Thanks. Most of the cites I found were in a military context, so I labeled it "especially military".__Gamren (talk) 09:25, 13 June 2018 (UTC)
  • police ambulance: probably an ambulance staffed by police, for e.g. violent or dangerous patients
If nothing else, could we find a quoted source of some kind to substantiate the phrase's usage? (just to have a place to start) Ozelot911 (talk) 14:37, 20 December 2017 (UTC)
I heard it in the 1960s Outer Limits TV series. Can also be found in Google Books. Equinox 15:48, 21 December 2017 (UTC)

P 2018[edit]

In the name Coelophysis, the meaning as with a preposition has spread to a usage without a preposition; the name is a bahuvrihi which was probably intended to mean "having hollow processes (on its bones)".

In terms of its medical application as relating to bones, "-physis" can also mean "to grow." Specifically, as the term pertains to musculoskeletal medicine and orthopedics, "physis" refers to the region of a long bone between the epiphysis and the metaphysis, or in lay terminology, the "growth plate".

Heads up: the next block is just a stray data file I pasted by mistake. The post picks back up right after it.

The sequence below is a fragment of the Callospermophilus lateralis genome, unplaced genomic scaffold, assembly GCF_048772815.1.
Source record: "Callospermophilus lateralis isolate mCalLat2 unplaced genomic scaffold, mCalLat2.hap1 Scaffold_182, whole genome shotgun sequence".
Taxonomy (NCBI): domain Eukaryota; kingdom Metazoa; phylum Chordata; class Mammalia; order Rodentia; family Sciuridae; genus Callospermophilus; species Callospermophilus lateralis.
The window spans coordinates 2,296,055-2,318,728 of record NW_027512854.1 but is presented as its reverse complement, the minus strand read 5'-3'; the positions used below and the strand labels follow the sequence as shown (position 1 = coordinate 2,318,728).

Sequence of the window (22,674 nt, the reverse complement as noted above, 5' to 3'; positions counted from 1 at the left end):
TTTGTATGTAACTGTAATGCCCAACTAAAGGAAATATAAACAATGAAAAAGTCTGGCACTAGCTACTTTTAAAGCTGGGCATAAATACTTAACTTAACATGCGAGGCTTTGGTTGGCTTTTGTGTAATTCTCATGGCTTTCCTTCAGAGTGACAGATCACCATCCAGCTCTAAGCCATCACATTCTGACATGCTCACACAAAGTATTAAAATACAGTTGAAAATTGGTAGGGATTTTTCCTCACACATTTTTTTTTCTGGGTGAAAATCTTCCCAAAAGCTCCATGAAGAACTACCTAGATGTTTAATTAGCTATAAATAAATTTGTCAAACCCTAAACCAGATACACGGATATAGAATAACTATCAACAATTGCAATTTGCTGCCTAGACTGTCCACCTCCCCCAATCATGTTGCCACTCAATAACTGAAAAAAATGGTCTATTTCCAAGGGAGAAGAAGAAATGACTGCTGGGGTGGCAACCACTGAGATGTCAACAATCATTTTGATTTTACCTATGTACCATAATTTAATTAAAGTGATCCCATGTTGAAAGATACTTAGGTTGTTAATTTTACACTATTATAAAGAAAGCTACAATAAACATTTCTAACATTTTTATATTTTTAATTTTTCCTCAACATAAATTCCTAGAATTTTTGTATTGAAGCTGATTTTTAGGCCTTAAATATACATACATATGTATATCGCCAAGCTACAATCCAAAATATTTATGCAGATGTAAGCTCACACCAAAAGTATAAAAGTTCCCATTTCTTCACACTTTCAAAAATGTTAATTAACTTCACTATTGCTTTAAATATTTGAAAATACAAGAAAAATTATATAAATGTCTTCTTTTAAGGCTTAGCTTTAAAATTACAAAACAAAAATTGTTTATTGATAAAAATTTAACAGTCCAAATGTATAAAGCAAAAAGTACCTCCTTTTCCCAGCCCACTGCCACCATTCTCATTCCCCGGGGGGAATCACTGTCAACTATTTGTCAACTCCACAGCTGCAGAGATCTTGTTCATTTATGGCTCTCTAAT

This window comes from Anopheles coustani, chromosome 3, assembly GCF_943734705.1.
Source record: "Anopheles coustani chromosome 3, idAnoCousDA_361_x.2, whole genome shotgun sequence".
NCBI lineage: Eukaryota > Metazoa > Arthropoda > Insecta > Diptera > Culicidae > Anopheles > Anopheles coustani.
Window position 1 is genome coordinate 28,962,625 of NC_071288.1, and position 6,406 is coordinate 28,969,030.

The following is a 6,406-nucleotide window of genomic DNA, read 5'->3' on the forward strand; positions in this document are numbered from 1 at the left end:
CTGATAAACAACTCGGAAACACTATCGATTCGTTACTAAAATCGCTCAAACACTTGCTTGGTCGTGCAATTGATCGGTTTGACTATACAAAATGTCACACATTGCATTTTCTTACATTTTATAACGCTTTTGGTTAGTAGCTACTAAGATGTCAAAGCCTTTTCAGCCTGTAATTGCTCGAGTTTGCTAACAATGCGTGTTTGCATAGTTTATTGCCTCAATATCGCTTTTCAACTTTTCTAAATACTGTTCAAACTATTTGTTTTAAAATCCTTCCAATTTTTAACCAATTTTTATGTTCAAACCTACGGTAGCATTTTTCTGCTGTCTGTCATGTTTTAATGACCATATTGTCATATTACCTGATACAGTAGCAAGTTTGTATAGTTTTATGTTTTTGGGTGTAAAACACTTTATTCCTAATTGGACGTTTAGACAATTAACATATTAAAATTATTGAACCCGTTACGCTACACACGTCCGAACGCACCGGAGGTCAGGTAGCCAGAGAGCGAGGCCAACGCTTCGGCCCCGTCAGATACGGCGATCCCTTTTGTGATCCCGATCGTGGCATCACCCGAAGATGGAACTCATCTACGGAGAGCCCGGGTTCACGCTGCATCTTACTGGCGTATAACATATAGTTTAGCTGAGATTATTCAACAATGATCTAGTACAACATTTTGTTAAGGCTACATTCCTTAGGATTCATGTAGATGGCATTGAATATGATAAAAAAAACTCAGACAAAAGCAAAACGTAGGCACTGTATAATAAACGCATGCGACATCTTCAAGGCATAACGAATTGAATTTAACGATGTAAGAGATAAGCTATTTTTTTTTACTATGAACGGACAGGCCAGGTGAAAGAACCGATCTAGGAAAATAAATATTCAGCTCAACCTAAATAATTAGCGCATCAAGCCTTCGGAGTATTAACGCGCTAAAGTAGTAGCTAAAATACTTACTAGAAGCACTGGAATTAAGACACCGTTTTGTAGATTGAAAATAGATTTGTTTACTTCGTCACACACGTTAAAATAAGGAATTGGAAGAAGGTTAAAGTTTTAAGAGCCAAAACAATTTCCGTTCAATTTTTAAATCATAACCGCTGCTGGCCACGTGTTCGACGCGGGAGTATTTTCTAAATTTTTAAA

Q[edit]

Section: 0–9 A B C D E F G H I J K L M N O P Q R S T U V W X Y Z

Q 2018[edit]

  • Queen's Cowboys (Canada): Royal Canadian Mounted Police; in reference to the Stetson hats worn by RCMP members in ceremonial dress (red serge) and to the origin of the force where they were often the only representatives of the British Crown and later, the Canadian government, in rural parts of Canada.

R[edit]

Section: 0–9 A B C D E F G H I J K L M N O P Q R S T U V W X Y Z

R 2012-2017[edit]

Apparently Korean for "hamlet, village cluster", it is a unit of governance in the DPRK. Cnilep (talk) 02:54, 19 April 2018 (UTC)
  • rouanne
    • The OED entry for maverick quotes the Overland Monthly of August 1869 for a possible etymology:
      • One Maverick formerly owned such immense herds that many of his animals unavoidably escaped his rouanne in the spring, were taken up by his neighbors, branded and called ‘mavericks’.
        • Escaped his rouanne? It's French for the horse colour 'roan' and for the kind of compass you stick into the boy in front's bottom in a quiet maths class, but I can't see what it means here. --46.226.49.229 14:53, 5 January 2017 (UTC)